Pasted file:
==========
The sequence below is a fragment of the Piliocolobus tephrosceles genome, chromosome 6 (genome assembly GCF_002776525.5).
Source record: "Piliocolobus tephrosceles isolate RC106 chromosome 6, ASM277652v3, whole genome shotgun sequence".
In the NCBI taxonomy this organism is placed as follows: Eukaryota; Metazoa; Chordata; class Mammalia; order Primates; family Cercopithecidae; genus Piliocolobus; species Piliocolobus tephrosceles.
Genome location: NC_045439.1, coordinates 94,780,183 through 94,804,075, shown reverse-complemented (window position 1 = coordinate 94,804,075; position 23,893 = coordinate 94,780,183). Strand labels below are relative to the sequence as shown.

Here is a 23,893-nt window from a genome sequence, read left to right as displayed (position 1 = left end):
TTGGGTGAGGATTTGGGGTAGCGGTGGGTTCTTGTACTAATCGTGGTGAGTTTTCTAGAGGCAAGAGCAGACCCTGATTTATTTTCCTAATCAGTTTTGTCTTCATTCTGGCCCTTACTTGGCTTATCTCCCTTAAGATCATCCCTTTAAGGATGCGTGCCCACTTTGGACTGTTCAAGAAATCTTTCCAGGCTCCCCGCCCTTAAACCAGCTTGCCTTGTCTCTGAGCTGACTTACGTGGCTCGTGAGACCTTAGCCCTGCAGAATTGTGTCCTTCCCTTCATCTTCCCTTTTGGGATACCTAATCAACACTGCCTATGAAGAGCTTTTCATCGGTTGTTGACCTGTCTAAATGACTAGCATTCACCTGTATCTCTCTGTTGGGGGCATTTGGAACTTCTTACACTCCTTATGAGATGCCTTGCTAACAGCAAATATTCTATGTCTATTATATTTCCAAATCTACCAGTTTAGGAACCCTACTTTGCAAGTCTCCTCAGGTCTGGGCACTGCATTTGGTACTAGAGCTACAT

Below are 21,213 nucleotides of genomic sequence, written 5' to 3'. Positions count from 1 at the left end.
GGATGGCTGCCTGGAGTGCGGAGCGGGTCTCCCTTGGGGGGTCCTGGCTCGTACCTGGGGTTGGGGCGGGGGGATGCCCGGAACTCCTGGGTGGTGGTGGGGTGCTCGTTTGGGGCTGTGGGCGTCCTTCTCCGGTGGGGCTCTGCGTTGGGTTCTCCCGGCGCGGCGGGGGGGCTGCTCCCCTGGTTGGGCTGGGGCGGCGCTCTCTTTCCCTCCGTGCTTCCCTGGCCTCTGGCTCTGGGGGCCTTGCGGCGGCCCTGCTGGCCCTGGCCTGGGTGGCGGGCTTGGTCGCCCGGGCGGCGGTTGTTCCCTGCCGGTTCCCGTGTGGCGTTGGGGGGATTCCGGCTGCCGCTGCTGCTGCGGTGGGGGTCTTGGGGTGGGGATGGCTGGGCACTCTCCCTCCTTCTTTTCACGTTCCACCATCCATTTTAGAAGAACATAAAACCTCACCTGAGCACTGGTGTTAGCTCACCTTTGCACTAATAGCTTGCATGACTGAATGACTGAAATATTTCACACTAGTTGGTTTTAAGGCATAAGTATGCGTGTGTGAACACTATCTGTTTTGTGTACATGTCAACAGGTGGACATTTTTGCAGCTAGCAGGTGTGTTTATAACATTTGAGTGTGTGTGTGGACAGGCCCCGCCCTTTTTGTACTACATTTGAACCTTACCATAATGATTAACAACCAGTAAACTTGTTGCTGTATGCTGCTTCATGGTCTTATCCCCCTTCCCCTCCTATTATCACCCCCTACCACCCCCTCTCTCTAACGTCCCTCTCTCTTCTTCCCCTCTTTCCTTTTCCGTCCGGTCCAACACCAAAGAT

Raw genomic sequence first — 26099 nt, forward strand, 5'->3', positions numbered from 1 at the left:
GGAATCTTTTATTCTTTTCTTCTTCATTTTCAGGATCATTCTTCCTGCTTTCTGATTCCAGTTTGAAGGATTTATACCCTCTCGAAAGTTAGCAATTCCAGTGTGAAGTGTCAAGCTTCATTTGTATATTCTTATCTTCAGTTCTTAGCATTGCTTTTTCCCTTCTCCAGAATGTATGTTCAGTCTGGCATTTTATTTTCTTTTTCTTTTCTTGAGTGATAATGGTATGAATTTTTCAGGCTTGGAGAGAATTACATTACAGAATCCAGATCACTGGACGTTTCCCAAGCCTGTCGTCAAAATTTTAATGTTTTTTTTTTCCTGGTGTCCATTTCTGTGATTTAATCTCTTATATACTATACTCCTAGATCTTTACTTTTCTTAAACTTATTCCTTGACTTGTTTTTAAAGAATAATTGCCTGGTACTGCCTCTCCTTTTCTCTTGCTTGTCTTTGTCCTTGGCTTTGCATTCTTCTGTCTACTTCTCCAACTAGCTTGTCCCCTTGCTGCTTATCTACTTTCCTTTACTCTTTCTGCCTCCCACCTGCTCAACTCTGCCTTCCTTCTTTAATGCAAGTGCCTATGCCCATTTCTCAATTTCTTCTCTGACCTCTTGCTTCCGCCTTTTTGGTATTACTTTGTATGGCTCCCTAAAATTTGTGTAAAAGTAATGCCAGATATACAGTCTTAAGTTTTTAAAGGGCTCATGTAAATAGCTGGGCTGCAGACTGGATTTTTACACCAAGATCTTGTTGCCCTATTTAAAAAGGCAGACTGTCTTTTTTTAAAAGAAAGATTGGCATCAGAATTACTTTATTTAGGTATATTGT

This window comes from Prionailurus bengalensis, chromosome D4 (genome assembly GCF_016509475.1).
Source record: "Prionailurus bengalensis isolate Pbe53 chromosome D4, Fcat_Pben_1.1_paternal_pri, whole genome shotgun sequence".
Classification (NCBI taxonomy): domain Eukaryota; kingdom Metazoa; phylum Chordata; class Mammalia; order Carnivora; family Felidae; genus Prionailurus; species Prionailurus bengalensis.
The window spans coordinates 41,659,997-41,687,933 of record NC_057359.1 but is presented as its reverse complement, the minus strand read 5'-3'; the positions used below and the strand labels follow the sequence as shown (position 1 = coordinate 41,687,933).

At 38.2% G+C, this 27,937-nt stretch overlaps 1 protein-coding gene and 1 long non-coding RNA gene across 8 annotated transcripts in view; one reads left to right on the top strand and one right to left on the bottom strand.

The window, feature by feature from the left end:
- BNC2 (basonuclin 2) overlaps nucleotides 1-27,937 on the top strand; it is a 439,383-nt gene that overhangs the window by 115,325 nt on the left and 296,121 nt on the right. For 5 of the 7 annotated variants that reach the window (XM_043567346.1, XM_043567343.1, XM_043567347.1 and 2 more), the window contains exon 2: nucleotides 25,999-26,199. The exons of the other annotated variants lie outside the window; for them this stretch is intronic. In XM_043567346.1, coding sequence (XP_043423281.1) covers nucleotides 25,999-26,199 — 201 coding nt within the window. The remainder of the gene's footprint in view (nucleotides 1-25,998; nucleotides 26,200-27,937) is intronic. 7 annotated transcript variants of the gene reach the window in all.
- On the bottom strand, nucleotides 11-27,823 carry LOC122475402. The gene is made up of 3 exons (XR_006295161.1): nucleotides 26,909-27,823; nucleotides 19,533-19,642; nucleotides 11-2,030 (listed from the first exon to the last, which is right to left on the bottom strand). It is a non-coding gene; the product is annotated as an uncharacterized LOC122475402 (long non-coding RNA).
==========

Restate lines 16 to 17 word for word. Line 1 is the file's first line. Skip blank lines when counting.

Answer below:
The window, feature by feature from the left end:
- BNC2 (basonuclin 2) overlaps nucleotides 1-27,937 on the top strand; it is a 439,383-nt gene that overhangs the window by 115,325 nt on the left and 296,121 nt on the right. For 5 of the 7 annotated variants that reach the window (XM_043567346.1, XM_043567343.1, XM_043567347.1 and 2 more), the window contains exon 2: nucleotides 25,999-26,199. The exons of the other annotated variants lie outside the window; for them this stretch is intronic. In XM_043567346.1, coding sequence (XP_043423281.1) covers nucleotides 25,999-26,199 — 201 coding nt within the window. The remainder of the gene's footprint in view (nucleotides 1-25,998; nucleotides 26,200-27,937) is intronic. 7 annotated transcript variants of the gene reach the window in all.